Then there are teams like the Cleveland Indians, which allow food but no water (juice boxes are still permitted for kids) and the Boston Red Sox, who officially permit only bottled water but have been known to allow fans to bring in outside food.
The Mariners are pretty miserly when it comes to beverages, not allowing sodas or even water bottles (though you can bring an empty plastic bottle and fill it at any of the park’s 66 water fountains), but they do allow outside food if it’s wrapped, bagged or inside a container.
Stadiums will change their policies now and again and often have their own weird idiosyncrasies when it comes to what is and isn’t permitted. So before you pack for the game, be sure to check the team’s website to ensure that you comport to their regulations.
Root for a Bad Baseball Team
I get it, most people follow whatever baseball team is nearest them, and they don’t really have that much input into whether or not that team is any good. And if they did have a say in the matter, they’d probably opt for a good team, as most sports fans prefer winning to losing.
But as someone who does get to pick between a good baseball team and a bad one, I choose the latter nine times out of 10.
I live on the northwest side of Chicago, so I can take a 35-minute bus ride north to catch a Cubs game at Wrigley Field or a 45-minute train ride downtown to see the White Sox at Guaranteed Rate Field.
While it takes roughly the same amount of time and money for me to get to either ballpark, I’ve been to only four Cubs games this year and three times as many Sox games.
That’s because the Cubs are defending World Series winners vying for the playoffs and have the highest average ticket price in all of baseball. Meanwhile, the Sox are perennial cellar-dwellers whose lousy attendance figures mean I can usually pick up nosebleed seats at a weeknight game for $5 each.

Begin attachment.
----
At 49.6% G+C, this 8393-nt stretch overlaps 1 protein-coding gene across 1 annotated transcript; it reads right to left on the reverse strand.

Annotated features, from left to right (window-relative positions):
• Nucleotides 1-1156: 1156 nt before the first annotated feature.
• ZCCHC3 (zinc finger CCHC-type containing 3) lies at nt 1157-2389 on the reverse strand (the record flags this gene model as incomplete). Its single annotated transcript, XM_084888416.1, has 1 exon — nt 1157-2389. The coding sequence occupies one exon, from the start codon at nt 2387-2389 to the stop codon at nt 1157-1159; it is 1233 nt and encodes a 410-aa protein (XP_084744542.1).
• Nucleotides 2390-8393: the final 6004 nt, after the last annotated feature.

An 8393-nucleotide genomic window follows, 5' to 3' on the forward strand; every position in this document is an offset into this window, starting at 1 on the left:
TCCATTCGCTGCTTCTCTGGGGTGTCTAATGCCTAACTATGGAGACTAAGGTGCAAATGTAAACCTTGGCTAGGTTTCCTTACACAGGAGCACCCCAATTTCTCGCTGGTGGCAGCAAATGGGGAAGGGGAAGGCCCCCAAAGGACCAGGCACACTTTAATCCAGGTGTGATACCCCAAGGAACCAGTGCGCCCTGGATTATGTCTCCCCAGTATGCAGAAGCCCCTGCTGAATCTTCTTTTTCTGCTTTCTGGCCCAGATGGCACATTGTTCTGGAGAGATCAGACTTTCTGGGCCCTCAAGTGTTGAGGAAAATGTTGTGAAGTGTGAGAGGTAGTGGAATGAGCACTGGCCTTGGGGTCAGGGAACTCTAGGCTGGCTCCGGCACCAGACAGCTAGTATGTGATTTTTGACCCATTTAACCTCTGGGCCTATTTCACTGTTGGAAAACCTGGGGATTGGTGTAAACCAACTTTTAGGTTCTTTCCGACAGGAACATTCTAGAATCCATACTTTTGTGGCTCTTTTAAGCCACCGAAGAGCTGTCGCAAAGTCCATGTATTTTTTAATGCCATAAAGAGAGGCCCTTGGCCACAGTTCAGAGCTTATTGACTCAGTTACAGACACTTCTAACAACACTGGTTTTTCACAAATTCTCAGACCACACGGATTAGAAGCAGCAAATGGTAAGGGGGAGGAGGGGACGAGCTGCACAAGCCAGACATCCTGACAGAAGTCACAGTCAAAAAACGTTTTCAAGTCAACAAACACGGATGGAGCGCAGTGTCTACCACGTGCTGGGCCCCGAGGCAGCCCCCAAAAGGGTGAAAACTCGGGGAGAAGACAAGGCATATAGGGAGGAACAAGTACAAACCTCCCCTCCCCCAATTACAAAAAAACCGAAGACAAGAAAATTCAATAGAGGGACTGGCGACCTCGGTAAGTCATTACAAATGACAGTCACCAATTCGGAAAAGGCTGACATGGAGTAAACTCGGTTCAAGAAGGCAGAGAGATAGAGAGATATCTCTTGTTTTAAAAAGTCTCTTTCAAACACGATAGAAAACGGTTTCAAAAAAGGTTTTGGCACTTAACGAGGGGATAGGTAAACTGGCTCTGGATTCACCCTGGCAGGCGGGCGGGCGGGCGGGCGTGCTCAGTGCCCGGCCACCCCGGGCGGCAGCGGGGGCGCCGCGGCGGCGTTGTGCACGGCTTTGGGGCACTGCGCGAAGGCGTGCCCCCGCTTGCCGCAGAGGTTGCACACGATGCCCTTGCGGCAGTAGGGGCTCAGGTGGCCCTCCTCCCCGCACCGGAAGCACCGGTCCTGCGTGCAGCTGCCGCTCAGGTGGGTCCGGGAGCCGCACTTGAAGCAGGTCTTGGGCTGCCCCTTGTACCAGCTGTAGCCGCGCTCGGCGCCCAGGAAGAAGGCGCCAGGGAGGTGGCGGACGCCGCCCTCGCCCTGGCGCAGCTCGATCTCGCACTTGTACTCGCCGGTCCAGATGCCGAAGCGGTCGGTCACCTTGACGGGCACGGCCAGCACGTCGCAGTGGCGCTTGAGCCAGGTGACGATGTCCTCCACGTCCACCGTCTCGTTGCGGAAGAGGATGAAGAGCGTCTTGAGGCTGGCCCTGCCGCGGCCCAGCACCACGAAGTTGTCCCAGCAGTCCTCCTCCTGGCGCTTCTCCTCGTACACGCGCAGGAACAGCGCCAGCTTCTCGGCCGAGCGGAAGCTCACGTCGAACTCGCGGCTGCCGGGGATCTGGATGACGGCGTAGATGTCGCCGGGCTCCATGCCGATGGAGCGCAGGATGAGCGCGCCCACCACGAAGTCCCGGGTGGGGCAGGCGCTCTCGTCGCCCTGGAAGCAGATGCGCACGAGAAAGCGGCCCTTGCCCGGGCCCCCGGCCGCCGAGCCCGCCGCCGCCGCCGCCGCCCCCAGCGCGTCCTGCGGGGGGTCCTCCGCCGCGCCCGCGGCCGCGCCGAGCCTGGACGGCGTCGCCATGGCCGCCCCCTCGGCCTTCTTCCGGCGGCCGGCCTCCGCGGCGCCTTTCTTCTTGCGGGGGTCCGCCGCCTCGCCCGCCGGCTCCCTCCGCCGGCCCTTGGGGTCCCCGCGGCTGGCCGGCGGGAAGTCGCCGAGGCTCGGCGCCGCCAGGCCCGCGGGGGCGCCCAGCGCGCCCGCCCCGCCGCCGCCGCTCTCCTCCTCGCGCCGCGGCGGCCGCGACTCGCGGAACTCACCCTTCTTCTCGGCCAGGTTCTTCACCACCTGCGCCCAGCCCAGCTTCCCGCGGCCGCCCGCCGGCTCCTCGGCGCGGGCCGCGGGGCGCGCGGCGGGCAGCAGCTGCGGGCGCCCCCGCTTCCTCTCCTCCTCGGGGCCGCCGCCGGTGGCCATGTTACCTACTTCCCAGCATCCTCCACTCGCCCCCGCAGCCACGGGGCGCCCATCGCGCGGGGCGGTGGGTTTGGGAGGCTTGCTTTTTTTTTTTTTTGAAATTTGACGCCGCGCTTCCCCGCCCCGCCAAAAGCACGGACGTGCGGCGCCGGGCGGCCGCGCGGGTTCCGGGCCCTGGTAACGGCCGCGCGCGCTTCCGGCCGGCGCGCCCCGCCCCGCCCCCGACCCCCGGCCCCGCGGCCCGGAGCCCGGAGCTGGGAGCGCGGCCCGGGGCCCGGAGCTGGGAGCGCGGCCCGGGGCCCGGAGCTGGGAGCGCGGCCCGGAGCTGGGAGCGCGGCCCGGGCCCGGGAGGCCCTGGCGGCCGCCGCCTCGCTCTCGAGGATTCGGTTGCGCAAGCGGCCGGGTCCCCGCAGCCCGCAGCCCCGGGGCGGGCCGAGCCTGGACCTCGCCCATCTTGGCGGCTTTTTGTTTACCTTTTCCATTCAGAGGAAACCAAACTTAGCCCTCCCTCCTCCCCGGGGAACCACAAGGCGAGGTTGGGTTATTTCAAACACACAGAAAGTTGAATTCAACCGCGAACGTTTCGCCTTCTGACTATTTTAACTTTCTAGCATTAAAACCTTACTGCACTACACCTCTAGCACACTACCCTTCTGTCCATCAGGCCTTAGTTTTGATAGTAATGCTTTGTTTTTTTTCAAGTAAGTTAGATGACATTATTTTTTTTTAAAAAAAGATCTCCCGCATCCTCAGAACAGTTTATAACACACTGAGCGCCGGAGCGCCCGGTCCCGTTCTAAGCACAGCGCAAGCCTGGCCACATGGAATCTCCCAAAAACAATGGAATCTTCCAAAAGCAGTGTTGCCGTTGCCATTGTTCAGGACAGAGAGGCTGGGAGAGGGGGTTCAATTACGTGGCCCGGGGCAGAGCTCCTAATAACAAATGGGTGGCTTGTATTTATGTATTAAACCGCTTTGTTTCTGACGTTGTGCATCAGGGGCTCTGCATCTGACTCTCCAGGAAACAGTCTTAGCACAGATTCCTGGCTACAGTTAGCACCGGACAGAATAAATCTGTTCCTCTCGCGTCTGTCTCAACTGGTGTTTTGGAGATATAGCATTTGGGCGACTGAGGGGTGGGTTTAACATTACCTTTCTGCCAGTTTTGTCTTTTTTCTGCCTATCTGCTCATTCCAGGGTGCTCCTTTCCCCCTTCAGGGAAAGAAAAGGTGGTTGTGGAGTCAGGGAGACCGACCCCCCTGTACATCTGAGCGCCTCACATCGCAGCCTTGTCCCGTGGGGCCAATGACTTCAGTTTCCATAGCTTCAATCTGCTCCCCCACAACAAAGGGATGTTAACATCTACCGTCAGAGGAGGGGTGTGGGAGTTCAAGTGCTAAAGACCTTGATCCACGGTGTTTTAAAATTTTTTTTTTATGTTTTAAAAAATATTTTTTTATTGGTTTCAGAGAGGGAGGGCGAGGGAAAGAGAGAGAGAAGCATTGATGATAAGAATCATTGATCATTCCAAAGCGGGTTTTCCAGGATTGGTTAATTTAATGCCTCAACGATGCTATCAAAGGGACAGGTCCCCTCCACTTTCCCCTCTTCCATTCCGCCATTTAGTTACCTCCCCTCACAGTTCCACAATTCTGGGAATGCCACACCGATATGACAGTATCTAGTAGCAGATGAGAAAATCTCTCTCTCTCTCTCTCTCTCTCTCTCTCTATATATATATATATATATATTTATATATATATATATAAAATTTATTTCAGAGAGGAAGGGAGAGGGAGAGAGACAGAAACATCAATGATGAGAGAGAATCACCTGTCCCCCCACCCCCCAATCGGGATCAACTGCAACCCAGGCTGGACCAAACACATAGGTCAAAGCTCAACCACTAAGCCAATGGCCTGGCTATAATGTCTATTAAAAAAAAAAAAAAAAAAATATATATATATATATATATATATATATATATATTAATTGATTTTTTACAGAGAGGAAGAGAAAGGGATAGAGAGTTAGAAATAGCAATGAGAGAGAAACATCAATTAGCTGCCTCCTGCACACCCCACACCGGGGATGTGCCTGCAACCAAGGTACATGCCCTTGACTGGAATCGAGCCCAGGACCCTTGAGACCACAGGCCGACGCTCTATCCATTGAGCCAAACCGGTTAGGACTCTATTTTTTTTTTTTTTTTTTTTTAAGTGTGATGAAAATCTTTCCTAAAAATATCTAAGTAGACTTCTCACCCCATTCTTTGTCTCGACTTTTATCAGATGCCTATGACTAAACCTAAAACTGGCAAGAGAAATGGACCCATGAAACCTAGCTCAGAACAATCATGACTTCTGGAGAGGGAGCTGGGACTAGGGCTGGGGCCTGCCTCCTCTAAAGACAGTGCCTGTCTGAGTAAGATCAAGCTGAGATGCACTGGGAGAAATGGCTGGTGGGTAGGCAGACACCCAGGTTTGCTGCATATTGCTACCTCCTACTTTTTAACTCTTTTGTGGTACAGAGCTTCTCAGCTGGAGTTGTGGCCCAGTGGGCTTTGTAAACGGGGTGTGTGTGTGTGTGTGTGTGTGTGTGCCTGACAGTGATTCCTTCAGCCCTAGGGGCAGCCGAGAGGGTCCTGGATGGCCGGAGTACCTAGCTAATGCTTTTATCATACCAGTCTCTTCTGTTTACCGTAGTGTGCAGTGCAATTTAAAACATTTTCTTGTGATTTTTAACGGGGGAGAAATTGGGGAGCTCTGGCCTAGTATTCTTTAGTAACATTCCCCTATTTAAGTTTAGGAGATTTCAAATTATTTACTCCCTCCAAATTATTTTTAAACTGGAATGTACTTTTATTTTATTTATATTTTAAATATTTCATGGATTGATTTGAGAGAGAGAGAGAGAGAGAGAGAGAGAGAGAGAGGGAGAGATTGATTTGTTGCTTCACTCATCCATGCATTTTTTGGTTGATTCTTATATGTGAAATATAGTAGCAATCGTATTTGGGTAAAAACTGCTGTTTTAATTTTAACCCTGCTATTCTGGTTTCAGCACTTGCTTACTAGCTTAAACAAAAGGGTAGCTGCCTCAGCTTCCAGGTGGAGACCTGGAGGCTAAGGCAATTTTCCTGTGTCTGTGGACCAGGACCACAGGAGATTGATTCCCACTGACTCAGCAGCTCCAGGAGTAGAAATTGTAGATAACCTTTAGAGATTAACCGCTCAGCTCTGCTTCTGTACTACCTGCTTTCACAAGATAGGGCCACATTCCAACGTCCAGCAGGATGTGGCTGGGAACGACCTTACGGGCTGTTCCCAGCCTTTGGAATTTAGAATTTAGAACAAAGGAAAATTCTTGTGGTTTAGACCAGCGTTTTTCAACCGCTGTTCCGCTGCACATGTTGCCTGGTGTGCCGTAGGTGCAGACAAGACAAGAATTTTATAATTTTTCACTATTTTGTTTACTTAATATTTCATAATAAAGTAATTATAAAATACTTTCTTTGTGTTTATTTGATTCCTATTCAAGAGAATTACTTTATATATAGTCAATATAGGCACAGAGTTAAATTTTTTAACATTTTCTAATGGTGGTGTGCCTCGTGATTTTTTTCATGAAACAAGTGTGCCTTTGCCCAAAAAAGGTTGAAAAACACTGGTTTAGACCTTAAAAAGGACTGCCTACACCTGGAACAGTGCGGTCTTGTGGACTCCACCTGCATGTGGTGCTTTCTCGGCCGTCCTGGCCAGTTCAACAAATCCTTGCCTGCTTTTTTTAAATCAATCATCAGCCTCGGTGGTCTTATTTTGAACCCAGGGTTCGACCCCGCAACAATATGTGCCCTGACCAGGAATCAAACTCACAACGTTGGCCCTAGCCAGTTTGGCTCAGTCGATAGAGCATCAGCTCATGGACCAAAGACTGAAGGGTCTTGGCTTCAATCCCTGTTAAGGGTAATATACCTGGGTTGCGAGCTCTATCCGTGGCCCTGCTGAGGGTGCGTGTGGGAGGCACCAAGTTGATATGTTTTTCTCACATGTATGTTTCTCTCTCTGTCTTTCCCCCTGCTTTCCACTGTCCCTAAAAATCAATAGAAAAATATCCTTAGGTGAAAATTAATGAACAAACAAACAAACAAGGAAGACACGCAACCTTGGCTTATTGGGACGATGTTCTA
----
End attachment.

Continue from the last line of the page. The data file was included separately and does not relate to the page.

That vast cost difference may explain why a 2017 J.D. Power Fan Experience Study found that the last-place Sox have the most satisfied sports fans in Chicago, while the reigning champion Cubs finished fifth in the city’s rankings.
Time it Right
Of course, if you are one of those poor, unfortunate souls stuck rooting for a winning team, you may have to do a bit more work to figure out which games are the most budget friendly.
For starters, pay attention to who the visiting team is. Just as ticket prices shoot up when a nationally popular team like the Yankees or Red Sox is in town, they’re also likely to decrease when the away team is a losing club with a small fan base.
Also, weeknight and weekday games are almost always more affordable than weekend games, with Tuesday and Wednesday games typically being the cheapest. Similarly, late-season tickets tend to be cheaper than spring and summer games, especially if the team in question is fading from contention.
September baseball may not always be as thrilling as opening day, but it does often come at a fraction of the price!
Patrick Grieve is a tight-fisted skinflint who can typically be found scrounging around in dive bars, empty baseball stadiums and second-run movie theaters. He’s also a writer, so The Penny Hoarder just felt like a natural fit for him.